Targets are in part framed by the structure of their postsecondary systems. In an age of increased global competition, as Wolf observes, national governments and political leaders have become unrealistically enamored with pushing demand for higher education. In the rush to promote education as a key component of national economic policy, they are focused on access and graduation rates, are generally unconcerned about the quality of their educational enterprises, and, she notes, largely lack any true understanding of a limited market for university graduates.
Wolf’s argument, like Freeman’s, targets the match between the number of postsecondary graduates and labor-market needs. She is skeptical about the link of productivity and economic growth to pushing participation in higher education.42 There is the possibility of diminishing rates of returns among countries with mature education systems and advanced economies: “The main conclusion must be that, while (almost) nobody would deny that education creates ‘human capital’, the relationship between this and what happens in the labour market, or the real economy, is far more complex than a simple input-output model.”43
The fascination of governments, and economists, with developing human capital relates to tenets of new growth theory—essentially, that post-modern economies are driven by “knowledge accumulation,” leading to technological innovation and adoption. Higher education produces much of the science and know-how required to produce innovation and the future workers to apply it in the marketplace.
In large part, Wolf’s concern is with overly aggressive ministries in Europe that are increasing their regulatory powers and expectations for their national higher-education systems, without adequately funding the enterprise. Specifically, she advocates that “governments need to abandon their love affair with quantitative targets.”44
There are two important and related questions to consider. First, can a nation, or state, provide (and fund) too much higher education? And second, should governments and higher-education institutions attempt to more aggressively regulate access and graduation to more directly fit immediate and projected labor market needs?
Certainly there is a need for national systems, and in turn individual institutions, to correlate their degree production to match, in some form, existing and perceived labor needs in a country—particularly in professional fields. And there is, therefore, a need also to moderate enrollment and degrees in areas where there is no clear job market for students. In a number of European countries with traditional ties to command economies (where the national government has played a heavy hand in regulating its economy) and where public higher education is dominant, national ministries of education (and not institutions themselves) have set quotas and targets for how many students should enter a particular field—sometimes by limiting admissions to specific universities and colleges or by restricting funds for student positions.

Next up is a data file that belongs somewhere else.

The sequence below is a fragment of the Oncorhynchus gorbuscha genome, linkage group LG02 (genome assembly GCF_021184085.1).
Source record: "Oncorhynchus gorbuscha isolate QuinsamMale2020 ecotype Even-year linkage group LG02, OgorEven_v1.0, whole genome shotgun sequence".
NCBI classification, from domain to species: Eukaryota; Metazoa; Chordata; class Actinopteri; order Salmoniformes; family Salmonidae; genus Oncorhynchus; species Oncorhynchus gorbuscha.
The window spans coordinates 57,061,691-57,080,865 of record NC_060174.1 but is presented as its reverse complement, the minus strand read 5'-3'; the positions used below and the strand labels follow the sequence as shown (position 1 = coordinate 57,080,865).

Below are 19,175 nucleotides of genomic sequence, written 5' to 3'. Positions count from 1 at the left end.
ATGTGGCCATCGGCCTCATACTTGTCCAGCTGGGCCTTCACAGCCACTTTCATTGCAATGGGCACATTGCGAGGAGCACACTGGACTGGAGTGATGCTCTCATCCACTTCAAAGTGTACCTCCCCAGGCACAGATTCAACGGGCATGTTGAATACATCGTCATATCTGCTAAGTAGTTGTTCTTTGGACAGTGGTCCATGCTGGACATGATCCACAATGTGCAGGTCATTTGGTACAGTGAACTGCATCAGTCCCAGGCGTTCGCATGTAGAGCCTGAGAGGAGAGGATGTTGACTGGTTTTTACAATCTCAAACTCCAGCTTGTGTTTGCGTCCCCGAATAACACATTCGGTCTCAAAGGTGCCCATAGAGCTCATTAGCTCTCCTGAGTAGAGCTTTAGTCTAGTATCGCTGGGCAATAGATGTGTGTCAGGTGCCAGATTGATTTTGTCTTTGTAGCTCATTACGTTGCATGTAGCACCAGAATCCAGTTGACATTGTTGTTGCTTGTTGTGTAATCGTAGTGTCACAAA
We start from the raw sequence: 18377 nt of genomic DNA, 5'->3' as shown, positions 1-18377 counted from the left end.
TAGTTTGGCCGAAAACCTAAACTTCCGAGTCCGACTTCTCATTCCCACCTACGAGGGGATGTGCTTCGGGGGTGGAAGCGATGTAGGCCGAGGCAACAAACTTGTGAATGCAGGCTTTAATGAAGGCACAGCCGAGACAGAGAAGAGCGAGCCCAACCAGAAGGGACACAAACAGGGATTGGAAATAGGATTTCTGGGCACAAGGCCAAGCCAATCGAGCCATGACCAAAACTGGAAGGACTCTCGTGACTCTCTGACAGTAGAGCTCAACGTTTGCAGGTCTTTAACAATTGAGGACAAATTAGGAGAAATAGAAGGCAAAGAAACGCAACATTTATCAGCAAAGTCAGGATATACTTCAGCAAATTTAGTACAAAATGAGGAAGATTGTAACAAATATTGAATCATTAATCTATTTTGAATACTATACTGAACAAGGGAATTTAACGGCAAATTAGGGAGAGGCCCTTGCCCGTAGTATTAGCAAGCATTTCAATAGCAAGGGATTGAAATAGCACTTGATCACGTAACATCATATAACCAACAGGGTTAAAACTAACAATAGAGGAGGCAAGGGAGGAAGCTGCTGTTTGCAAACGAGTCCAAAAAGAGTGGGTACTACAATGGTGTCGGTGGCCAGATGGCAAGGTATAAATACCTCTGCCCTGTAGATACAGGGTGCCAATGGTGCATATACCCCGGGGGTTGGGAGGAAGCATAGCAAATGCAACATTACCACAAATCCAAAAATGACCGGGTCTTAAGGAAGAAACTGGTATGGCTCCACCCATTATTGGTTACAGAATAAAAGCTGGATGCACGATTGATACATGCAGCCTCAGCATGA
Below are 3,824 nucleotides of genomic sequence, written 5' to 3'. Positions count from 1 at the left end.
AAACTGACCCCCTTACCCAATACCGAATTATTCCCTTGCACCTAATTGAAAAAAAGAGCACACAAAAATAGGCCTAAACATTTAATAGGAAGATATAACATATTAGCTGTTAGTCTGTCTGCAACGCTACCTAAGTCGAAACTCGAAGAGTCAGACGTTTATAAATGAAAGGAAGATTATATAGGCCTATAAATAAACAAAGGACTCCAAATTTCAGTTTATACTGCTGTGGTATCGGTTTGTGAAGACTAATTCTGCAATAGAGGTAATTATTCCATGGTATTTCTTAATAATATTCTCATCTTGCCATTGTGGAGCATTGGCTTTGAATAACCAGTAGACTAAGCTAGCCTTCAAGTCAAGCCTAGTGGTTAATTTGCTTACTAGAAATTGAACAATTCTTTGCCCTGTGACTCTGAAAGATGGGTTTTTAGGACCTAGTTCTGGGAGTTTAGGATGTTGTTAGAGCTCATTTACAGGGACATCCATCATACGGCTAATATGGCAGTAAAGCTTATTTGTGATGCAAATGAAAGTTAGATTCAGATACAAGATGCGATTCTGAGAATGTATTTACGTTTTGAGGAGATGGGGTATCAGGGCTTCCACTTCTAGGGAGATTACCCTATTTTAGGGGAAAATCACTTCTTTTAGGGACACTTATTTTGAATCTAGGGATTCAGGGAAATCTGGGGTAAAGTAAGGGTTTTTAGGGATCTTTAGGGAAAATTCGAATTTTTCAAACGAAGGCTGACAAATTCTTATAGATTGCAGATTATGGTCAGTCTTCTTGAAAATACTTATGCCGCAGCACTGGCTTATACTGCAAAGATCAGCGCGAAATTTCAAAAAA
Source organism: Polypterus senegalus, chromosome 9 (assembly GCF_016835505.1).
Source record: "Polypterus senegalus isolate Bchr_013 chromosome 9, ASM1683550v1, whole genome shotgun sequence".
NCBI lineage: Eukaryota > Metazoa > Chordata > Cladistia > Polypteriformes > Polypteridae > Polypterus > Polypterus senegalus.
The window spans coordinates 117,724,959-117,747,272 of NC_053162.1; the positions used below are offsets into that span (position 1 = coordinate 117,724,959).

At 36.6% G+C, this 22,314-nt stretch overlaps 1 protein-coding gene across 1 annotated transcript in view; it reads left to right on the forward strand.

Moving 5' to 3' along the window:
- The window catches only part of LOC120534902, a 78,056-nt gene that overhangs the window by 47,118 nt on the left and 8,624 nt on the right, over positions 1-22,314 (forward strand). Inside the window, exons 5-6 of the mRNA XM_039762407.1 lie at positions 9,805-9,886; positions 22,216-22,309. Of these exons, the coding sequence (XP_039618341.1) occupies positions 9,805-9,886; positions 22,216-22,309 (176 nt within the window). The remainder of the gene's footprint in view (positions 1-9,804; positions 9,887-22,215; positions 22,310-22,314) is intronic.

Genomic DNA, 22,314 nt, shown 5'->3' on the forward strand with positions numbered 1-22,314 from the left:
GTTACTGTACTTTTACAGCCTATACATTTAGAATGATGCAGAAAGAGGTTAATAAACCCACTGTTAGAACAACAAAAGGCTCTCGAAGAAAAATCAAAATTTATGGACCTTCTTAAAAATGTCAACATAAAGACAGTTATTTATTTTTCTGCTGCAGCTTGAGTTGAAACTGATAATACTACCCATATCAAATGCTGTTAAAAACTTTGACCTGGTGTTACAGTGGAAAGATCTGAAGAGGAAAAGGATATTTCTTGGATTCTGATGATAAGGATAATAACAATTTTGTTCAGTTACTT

But it is also clear that anticipating market needs is a precarious endeavor. For instance, one can clearly identify the lack of trained nurses in the job market and a corresponding inadequacy, at the moment, in the capacity of postsecondary education institutions to produce a suitable supply. In more general fields, such as the humanities, social sciences, and most fields of science and engineering, it is far less clear. Particularly at the undergraduate level, students gain knowledge and skills with wide and often serendipitous uses over their working lives.
On the opposite side of the command economy is the decentralized model, which one might sum up as, “let the market decide.” Most OECD countries, including the US, have “open admissions” systems. Governments support some grouping of postsecondary institutions—often vocational, but in countries like France including universities—open to all graduates of secondary schools. In a growing number of nations, a secondary diploma is not a requirement for a growing array of postsecondary programs—again, as in the US, largely applied and vocational. There are, of course, constraints on the ability of students to enter specific universities or other institutions, determined by admissions standards, financial aid, institutional financial resources, and physical capacity and other limits. But most nations are committed to broad access and aggressively pushing demand. Why?